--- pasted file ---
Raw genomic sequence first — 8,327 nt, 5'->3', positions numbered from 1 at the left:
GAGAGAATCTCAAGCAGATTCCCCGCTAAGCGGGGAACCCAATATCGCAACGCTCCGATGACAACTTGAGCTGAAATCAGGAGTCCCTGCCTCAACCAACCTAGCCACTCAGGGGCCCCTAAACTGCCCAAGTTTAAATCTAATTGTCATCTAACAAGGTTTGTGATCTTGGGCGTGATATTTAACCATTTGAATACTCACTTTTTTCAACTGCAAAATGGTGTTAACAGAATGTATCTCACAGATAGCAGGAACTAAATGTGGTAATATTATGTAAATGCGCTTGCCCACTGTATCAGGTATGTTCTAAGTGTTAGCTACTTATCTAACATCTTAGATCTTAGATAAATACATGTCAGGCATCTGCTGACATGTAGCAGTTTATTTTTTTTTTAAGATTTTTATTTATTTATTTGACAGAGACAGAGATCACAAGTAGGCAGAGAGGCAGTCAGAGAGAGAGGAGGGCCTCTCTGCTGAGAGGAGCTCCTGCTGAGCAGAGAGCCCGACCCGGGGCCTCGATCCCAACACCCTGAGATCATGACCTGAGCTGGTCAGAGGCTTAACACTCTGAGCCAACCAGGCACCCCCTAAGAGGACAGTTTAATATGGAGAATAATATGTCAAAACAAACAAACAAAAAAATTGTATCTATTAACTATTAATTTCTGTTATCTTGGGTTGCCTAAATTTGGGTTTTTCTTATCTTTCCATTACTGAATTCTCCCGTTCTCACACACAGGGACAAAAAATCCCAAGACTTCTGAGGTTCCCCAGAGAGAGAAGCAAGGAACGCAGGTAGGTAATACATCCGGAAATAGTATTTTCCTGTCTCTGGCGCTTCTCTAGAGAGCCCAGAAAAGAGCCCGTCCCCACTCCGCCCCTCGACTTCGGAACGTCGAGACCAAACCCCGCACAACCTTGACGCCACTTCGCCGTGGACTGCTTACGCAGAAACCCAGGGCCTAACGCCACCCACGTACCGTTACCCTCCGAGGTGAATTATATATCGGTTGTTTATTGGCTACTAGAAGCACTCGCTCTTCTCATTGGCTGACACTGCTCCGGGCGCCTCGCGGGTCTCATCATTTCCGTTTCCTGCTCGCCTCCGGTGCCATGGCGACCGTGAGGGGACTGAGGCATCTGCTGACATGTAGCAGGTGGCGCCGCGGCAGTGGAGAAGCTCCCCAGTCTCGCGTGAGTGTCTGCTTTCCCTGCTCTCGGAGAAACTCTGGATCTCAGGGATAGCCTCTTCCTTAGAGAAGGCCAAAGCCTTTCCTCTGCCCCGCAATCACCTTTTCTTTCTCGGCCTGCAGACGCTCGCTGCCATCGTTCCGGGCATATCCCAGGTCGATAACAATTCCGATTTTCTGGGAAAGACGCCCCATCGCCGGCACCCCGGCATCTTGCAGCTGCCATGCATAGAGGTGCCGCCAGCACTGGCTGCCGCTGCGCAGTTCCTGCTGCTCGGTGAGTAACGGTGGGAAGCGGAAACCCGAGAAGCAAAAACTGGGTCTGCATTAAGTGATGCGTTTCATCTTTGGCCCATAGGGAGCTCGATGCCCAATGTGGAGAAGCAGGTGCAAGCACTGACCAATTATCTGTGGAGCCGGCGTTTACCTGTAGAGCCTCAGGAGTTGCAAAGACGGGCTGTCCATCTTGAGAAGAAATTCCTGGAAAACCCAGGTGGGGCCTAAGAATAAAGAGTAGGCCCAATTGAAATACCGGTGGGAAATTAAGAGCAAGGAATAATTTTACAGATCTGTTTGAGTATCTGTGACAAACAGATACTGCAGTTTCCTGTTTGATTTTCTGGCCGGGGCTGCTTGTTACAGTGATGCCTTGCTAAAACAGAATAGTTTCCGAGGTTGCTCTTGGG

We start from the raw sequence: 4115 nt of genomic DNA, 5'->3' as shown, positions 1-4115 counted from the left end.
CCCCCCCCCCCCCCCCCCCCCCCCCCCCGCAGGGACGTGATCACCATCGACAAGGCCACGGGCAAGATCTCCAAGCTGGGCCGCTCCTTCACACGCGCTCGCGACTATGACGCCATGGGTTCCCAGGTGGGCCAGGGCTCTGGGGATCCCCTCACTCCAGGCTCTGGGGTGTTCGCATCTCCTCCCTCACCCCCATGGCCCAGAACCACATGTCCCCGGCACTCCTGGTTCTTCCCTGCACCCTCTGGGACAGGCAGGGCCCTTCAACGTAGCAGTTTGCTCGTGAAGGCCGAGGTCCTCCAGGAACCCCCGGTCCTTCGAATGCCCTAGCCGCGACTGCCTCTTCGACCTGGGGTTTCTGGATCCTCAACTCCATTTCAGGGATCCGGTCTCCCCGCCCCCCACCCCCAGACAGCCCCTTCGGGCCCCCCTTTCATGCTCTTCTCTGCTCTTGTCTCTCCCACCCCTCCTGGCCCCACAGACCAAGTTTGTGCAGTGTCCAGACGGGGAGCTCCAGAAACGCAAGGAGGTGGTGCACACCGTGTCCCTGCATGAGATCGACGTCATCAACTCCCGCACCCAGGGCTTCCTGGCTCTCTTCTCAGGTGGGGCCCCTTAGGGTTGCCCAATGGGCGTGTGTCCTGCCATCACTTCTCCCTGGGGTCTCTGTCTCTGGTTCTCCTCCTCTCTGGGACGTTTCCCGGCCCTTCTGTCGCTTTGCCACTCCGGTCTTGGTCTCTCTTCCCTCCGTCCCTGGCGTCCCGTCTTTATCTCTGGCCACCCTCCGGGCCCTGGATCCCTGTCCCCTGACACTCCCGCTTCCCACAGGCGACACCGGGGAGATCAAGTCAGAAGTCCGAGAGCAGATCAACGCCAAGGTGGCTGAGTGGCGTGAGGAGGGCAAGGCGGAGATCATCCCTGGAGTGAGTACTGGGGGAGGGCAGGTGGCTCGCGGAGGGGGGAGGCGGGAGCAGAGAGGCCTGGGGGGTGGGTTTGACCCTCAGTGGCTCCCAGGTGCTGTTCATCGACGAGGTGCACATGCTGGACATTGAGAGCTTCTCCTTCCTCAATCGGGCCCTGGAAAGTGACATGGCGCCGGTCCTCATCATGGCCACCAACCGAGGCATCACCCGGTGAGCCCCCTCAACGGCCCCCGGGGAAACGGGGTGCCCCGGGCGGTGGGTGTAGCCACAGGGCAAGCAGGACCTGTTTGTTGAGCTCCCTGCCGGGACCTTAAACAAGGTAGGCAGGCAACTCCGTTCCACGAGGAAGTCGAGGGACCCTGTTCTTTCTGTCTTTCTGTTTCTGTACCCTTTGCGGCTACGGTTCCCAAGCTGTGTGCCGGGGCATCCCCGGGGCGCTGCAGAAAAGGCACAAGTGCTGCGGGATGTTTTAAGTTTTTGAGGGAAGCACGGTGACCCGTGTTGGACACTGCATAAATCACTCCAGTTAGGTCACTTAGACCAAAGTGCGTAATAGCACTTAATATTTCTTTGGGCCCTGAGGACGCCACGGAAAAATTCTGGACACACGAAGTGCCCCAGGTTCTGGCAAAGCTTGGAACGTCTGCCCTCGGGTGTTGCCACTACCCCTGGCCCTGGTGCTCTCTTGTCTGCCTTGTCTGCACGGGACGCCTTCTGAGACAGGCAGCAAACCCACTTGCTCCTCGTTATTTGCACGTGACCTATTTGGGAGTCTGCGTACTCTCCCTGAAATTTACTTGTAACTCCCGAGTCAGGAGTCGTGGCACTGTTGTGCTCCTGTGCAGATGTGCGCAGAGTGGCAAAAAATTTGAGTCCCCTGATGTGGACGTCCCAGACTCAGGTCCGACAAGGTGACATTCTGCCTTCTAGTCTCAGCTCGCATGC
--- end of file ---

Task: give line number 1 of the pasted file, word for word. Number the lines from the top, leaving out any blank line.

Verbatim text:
Raw genomic sequence first — 8,327 nt, 5'->3', positions numbered from 1 at the left: